China bans AltaVista searches

CNET, Sep. 10, 2002
http://news.zdnet.co.uk/story/0,,t269-s2122018,00.html

The search engine has been blocked by the Chinese government just days after Google was targeted as a route to unapproved material on the Web

The Chinese government has blocked access to search engine AltaVista as part of its campaign to prevent citizens from accessing material deemed unsuitable and a potential threat to the ruling Communist party.

The move is the latest to target Web search engines in China in recent months, coming just days after the government blocked access to US-based search engine Google. Meanwhile, Yahoo!’s China-based affiliate agreed in March to voluntarily block access to certain sites in accordance with local regulations. In a recent sweep, Yahoo! China pulled links to the outlawed Falun Gong sect.

Search engines are hardly alone in falling afoul of the Chinese government’s Internet policies. China regularly restricts Internet usage by prohibiting access to certain Web sites it views as subversive to reigning politics.

“Just how much they tighten the controls reflects how sensitive they are to the presence of the Internet at that moment — it follows the pulses of politics around the country,” said Jonathan Zittrain, executive director of the Berkman Center for Internet and Society at Harvard Law School.

The Chinese government has thwarted thousands of sites, said Zittrain, who in collaboration with a colleague, created a tool called Real-Time Testing of Internet Filtering in China. The tool tests whether a Web site is filtered in China. Among other pages blocked by the government are USCourts.gov — the home page of the Federal Judiciary — Playboy.com, Sex.com, MIT.edu, NPR.org, CNN and the BBC’s Voice of America. Zittrain plans to publish a full report on censored sites in coming weeks.

James Barnett, chief executive of AltaVista, said that the company plans to make its search results available through other avenues accessible to Chinese citizens, including the site Raging.com. Barnett said he became aware of minor censorship from China in recent months but the site has been blocked more broadly in the last week. He estimated that less than 5 percent of the company’s audience originates in China.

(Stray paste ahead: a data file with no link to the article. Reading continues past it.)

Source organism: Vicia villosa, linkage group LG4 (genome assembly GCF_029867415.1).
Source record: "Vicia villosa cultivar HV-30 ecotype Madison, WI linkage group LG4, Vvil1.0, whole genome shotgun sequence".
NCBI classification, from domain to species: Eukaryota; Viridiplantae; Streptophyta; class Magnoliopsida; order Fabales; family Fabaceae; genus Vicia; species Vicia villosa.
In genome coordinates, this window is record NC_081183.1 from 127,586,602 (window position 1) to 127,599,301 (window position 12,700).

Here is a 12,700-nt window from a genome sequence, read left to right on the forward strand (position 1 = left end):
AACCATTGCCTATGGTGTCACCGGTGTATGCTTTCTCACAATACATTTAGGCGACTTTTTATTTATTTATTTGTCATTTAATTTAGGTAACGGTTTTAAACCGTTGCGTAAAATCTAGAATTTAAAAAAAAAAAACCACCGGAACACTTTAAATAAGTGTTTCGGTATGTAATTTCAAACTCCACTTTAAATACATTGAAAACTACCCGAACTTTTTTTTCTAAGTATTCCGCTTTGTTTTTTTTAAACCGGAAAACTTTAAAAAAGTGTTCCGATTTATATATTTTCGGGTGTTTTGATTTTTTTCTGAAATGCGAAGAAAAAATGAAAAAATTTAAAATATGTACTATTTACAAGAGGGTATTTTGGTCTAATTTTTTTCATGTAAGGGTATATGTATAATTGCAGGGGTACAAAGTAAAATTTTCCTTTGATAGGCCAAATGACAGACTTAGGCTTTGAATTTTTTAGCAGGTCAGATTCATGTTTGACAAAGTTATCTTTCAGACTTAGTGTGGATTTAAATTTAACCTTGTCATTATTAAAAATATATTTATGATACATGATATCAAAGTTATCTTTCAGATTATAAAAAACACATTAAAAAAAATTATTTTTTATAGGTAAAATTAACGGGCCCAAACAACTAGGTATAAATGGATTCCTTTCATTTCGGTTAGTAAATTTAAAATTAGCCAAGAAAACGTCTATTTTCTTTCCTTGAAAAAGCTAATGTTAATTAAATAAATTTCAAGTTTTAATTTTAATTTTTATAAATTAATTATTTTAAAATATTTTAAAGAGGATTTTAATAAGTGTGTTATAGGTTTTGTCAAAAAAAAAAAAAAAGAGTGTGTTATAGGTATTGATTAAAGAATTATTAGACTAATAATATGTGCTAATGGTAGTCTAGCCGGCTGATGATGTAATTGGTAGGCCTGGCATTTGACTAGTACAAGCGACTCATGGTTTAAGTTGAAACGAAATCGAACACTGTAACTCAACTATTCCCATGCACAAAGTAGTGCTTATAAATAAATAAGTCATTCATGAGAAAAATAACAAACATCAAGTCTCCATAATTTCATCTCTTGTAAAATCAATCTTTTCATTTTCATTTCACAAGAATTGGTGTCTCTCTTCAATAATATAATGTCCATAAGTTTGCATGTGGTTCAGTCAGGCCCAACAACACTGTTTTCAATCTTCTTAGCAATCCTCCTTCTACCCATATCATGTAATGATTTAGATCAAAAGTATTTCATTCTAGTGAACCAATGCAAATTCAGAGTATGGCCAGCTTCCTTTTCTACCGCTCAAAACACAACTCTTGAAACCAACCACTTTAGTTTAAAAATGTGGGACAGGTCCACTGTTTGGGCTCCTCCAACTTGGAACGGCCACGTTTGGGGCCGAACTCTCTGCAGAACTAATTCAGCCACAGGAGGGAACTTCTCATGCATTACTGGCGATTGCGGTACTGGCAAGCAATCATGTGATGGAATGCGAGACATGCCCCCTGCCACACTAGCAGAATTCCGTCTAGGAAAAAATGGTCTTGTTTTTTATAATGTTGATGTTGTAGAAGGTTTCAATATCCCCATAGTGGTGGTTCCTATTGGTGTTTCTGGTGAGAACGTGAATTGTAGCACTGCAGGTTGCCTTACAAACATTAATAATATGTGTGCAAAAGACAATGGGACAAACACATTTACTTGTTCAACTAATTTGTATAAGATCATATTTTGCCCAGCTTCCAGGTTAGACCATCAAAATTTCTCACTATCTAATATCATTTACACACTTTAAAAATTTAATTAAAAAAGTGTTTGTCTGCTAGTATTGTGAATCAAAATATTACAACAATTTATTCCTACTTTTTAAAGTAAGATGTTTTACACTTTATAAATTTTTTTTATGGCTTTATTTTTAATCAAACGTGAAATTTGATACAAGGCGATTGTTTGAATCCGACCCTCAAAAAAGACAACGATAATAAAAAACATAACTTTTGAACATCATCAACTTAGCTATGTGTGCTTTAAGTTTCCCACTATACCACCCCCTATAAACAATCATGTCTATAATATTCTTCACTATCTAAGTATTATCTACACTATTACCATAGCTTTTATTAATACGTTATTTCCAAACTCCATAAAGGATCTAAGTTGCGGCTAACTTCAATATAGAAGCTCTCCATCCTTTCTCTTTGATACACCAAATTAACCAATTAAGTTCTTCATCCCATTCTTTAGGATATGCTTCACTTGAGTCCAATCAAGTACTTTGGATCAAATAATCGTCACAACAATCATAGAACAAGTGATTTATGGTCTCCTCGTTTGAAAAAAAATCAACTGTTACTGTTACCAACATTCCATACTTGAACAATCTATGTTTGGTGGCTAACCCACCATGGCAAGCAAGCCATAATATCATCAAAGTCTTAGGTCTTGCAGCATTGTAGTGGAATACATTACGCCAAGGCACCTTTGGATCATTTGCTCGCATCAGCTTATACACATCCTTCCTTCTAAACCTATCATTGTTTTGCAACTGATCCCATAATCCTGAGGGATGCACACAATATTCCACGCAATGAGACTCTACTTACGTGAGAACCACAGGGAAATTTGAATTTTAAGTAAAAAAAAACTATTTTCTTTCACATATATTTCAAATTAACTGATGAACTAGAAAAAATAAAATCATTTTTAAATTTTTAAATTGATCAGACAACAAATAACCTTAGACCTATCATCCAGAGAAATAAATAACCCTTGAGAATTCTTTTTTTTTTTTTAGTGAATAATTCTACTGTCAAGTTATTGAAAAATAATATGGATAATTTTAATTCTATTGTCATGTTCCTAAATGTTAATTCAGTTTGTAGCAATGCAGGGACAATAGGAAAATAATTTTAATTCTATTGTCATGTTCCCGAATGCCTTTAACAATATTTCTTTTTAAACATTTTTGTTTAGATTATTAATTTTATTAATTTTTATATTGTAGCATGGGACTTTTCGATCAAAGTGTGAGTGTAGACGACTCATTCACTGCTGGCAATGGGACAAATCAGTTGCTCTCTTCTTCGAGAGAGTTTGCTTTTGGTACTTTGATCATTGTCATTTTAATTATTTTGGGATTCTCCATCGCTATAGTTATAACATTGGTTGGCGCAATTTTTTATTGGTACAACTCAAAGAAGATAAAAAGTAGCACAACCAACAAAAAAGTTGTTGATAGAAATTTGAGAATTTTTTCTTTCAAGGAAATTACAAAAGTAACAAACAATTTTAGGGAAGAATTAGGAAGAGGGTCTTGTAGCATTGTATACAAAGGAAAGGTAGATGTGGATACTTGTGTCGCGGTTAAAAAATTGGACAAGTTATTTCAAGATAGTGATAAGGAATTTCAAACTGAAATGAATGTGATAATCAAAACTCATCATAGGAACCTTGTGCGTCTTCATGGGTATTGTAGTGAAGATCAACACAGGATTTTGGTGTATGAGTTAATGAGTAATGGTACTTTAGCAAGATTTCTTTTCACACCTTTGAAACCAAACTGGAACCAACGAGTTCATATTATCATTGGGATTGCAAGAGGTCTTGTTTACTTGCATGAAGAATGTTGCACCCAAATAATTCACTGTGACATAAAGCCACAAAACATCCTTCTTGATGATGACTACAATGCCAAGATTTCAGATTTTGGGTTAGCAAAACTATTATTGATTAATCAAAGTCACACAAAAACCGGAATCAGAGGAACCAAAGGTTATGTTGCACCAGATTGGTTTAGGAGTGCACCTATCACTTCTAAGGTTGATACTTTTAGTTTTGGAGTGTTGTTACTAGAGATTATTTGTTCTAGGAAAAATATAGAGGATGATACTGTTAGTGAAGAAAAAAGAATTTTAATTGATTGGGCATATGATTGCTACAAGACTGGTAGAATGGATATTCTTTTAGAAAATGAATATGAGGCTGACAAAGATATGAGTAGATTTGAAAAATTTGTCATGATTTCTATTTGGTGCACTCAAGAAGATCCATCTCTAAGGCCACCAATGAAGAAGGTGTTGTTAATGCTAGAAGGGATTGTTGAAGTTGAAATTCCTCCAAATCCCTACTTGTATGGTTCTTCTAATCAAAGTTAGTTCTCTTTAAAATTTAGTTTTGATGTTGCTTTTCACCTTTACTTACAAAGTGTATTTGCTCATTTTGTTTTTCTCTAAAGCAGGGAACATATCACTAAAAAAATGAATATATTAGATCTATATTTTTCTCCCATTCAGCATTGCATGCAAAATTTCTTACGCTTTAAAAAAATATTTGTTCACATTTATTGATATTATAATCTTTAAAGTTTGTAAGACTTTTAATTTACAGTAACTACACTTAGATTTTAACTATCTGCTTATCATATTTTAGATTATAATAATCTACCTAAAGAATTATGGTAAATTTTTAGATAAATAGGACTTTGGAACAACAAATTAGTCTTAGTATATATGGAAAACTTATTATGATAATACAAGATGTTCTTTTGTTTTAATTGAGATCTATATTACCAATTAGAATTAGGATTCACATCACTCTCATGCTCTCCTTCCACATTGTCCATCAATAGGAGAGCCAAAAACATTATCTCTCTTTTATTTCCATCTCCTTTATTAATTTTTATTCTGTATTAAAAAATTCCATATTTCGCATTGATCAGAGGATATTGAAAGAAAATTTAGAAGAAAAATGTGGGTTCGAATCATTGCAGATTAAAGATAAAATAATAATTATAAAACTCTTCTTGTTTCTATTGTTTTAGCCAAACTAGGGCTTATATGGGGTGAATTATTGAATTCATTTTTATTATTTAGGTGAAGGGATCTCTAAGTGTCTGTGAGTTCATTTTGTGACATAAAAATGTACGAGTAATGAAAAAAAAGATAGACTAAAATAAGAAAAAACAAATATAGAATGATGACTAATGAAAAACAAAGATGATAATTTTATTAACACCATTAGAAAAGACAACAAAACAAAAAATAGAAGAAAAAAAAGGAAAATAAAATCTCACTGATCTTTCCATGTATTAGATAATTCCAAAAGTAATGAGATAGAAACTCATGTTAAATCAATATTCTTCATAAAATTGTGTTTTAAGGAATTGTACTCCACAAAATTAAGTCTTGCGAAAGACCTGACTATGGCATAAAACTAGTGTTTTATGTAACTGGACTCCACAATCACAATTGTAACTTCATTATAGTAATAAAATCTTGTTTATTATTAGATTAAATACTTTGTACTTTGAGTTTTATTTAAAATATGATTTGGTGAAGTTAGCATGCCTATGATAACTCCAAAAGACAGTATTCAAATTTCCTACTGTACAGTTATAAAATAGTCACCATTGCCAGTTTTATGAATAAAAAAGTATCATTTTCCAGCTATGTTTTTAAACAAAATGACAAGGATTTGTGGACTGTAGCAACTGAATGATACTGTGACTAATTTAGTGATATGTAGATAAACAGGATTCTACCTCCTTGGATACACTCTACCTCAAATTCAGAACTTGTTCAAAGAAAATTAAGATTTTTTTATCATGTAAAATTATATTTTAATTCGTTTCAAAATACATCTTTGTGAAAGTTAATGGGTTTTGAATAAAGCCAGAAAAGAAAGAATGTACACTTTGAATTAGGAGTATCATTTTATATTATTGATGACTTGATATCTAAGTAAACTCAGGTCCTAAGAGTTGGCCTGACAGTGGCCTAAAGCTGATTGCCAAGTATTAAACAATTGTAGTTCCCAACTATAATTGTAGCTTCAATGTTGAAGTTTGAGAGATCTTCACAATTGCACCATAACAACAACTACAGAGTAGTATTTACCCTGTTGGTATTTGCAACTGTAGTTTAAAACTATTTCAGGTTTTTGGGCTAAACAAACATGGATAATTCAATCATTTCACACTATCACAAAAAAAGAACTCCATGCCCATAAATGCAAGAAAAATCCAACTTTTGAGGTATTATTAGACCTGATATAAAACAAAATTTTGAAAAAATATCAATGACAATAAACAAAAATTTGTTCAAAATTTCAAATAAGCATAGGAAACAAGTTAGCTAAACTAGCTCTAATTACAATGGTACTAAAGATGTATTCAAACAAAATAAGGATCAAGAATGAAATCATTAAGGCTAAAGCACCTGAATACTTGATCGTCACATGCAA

“It’s the principle that’s more important here,” Barnett said. “This is very unfortunate. We believe free and open access to information is critical to the global community.”

AltaVista has contacted the Chinese consulate in the United States but has yet to hear back. The company plans to try to contact the Chinese government and convince them to cease blocking the site.

Google also has yet to make any progress with the government, according to Google spokeswoman Cindy McCaffrey.

Chinese citizens attempting to get around the censorship can find workarounds, however, including through a Google mirror site, at Elgoog, which is not filtered. The site is written backwards and can be read with a mirror. By typing in search queries backwards, people can access links from the genuine Google database.

Benjamin Stein, “Chief Executive Geek” of the Google Mirror site, said in an email interview that the site is a spoof but added that it gets quite a few visitors from China. “We have gotten a number of letters from Chinese citizens thanking us for the site (and requesting us to un-mirror it!).”

We appreciate your support

One way in which you can support us — at no additional cost to you — is by shopping at Amazon.com.

AFFILIATE LINKS

Our website includes affiliate links, which means we get a small commission — at no additional cost to you — for each qualifying purpose. For instance, as an Amazon Associate Religion News Blog earns from qualifying purchases. That is one reason why we can provide this service free of charge.

Source

(Listed if other than Religion News Blog)

More About This Subject

This post was last updated: Monday, November 30, -0001 at 12:00 AM, Central European Time (CET)